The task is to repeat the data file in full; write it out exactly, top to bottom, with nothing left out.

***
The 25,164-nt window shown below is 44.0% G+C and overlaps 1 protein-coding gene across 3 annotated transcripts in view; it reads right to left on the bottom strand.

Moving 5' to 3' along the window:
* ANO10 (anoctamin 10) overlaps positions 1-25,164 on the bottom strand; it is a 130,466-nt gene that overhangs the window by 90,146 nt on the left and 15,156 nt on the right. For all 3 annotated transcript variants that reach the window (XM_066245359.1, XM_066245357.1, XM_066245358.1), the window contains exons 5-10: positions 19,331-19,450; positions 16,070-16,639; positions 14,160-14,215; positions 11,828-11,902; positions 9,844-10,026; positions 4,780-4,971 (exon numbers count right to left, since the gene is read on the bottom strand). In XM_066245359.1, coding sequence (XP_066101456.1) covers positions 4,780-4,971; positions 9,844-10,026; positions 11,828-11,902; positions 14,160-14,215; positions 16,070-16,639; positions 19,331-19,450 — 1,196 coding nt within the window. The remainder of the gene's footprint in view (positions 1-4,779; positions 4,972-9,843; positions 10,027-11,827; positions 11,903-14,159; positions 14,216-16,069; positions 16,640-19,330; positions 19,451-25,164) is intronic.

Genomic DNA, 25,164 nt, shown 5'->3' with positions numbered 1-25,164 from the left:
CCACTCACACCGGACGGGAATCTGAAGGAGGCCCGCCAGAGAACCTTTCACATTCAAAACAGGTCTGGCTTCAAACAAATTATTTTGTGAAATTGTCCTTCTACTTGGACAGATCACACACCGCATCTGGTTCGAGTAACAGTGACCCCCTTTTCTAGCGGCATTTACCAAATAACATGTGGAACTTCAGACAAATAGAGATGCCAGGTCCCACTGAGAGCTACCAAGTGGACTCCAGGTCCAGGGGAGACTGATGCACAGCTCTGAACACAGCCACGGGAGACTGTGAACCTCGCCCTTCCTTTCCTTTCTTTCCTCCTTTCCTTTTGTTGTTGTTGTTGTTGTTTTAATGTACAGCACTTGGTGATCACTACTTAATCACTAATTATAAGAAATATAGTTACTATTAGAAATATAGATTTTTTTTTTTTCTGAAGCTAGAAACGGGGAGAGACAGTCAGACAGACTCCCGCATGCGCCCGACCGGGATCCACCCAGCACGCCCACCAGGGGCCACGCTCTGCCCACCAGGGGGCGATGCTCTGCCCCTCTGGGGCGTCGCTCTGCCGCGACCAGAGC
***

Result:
The 25,164-nt window shown below is 44.0% G+C and overlaps 1 protein-coding gene across 3 annotated transcripts in view; it reads right to left on the bottom strand.

Moving 5' to 3' along the window:
* ANO10 (anoctamin 10) overlaps positions 1-25,164 on the bottom strand; it is a 130,466-nt gene that overhangs the window by 90,146 nt on the left and 15,156 nt on the right. For all 3 annotated transcript variants that reach the window (XM_066245359.1, XM_066245357.1, XM_066245358.1), the window contains exons 5-10: positions 19,331-19,450; positions 16,070-16,639; positions 14,160-14,215; positions 11,828-11,902; positions 9,844-10,026; positions 4,780-4,971 (exon numbers count right to left, since the gene is read on the bottom strand). In XM_066245359.1, coding sequence (XP_066101456.1) covers positions 4,780-4,971; positions 9,844-10,026; positions 11,828-11,902; positions 14,160-14,215; positions 16,070-16,639; positions 19,331-19,450 — 1,196 coding nt within the window. The remainder of the gene's footprint in view (positions 1-4,779; positions 4,972-9,843; positions 10,027-11,827; positions 11,903-14,159; positions 14,216-16,069; positions 16,640-19,330; positions 19,451-25,164) is intronic.

Genomic DNA, 25,164 nt, shown 5'->3' with positions numbered 1-25,164 from the left:
CCACTCACACCGGACGGGAATCTGAAGGAGGCCCGCCAGAGAACCTTTCACATTCAAAACAGGTCTGGCTTCAAACAAATTATTTTGTGAAATTGTCCTTCTACTTGGACAGATCACACACCGCATCTGGTTCGAGTAACAGTGACCCCCTTTTCTAGCGGCATTTACCAAATAACATGTGGAACTTCAGACAAATAGAGATGCCAGGTCCCACTGAGAGCTACCAAGTGGACTCCAGGTCCAGGGGAGACTGATGCACAGCTCTGAACACAGCCACGGGAGACTGTGAACCTCGCCCTTCCTTTCCTTTCTTTCCTCCTTTCCTTTTGTTGTTGTTGTTGTTGTTTTAATGTACAGCACTTGGTGATCACTACTTAATCACTAATTATAAGAAATATAGTTACTATTAGAAATATAGATTTTTTTTTTTTCTGAAGCTAGAAACGGGGAGAGACAGTCAGACAGACTCCCGCATGCGCCCGACCGGGATCCACCCAGCACGCCCACCAGGGGCCACGCTCTGCCCACCAGGGGGCGATGCTCTGCCCCTCTGGGGCGTCGCTCTGCCGCGACCAGAGC